Alzheimer’s disease is form of dementia that causes issues with behavior, thinking and memory. It involves slowly developing symptoms that increase in severity over time making it difficult to do daily tasks.
If you know someone who has been diagnosed with Alzheimer’s or dementia of some kind, there is help available. You are not alone. The Alzheimer’s Association (AA) is one of the most trusted resources for education, referral, information and support for the millions of individuals affected by this disease.
Headquartered in Chicago, the Alzheimer’s Association is on a mission to promote brain health to reduce the risk of dementia. They promote advancing research and enhanced support and care for all people affected. They envision a world without Alzheimer’s Disease.
The Alzheimer’s Association is the biggest funder for Alzheimer’s research from a nonprofit charity! Some of the most advanced discoveries have been funded by AA, including the development of PiB, or the Pittsburgh Compound B, a scan that identifies beta-amyloid in a living brain.
The AA also has a Research Grant Program where they fund investigations to advance new strategies of treatment and care for people with dementia.
To help improve treatments, AA conducts Clinical Trials where participants are recruited helping to advance the prevention and treatment of Alzheimer’s disease. Healthy volunteers along with caregivers and people with dementia are all urgently needed to participate in these clinical trials.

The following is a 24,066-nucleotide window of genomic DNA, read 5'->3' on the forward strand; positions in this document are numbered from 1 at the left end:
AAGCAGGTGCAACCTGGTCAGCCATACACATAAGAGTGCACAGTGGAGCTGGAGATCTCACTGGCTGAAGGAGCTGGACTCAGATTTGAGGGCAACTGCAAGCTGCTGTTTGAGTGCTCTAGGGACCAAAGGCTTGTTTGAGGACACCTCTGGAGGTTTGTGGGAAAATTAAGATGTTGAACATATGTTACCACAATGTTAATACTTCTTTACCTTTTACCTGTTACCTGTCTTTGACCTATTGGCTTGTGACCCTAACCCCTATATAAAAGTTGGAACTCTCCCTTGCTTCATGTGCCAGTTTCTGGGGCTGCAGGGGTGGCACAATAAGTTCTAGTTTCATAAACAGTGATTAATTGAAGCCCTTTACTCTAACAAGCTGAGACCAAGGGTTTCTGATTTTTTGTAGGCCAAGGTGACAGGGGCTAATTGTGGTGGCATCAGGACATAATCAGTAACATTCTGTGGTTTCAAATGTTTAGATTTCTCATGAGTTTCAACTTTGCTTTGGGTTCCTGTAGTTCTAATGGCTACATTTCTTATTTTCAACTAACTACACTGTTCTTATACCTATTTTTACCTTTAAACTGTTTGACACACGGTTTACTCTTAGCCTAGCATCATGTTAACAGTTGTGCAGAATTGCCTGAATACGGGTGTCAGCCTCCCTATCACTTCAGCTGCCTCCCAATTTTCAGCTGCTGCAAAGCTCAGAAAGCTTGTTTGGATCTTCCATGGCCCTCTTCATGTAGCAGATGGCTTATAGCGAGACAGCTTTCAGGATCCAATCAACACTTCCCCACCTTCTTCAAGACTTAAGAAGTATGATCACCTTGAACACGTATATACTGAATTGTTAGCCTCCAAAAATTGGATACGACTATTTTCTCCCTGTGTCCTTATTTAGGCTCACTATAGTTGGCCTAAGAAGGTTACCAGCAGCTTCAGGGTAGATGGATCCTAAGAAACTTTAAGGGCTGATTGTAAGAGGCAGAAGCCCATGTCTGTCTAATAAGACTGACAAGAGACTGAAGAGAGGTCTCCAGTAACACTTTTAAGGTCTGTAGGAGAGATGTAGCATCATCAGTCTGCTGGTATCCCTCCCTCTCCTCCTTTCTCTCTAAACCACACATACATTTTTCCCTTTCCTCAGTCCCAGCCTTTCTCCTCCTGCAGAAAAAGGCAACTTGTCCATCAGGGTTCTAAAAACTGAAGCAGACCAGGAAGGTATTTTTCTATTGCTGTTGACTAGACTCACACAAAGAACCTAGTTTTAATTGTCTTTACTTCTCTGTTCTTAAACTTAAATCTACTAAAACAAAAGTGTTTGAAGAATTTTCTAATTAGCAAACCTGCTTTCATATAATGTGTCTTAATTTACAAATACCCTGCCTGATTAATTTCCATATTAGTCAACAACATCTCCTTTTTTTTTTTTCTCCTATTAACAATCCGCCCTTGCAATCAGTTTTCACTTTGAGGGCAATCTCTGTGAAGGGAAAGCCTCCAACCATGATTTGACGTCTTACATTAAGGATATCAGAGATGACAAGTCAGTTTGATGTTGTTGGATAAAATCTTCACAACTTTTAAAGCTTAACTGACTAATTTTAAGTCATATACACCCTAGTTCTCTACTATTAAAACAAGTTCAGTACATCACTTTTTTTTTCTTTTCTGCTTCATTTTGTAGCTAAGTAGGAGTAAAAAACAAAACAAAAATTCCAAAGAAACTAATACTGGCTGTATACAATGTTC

Support and Help
No one should have to face Alzheimer’s disease alone. The AA offers many resources of support and help. Our memories often change as we grow older, so on the AA website, you can learn the ten early warning signs to know.
When someone you love is diagnosed with Alzheimer’s or dementia it can be life altering to come to terms with it. You might feel fearful or be in denial about it. There is a process of Accepting the Diagnosis and AA gives vital suggestions to help.
Alzheimer’s has a few stages in it’s development and the middle stages can generally last the longest. As the disease advances, the individual affected will need a greater level of care. As a caregiver, it’s vital to get the support you need. AA offers help on their Middle-Stage Caregiving pages.
While often the effects of Alzheimer’s Disease can leave a person feeling helpless, there are ways you can help. You can volunteer your time, donate money or donate a car for Alzheimer’s. Your car donation can help the AA offer hope, support and advanced research for those suffering from dementia related diseases.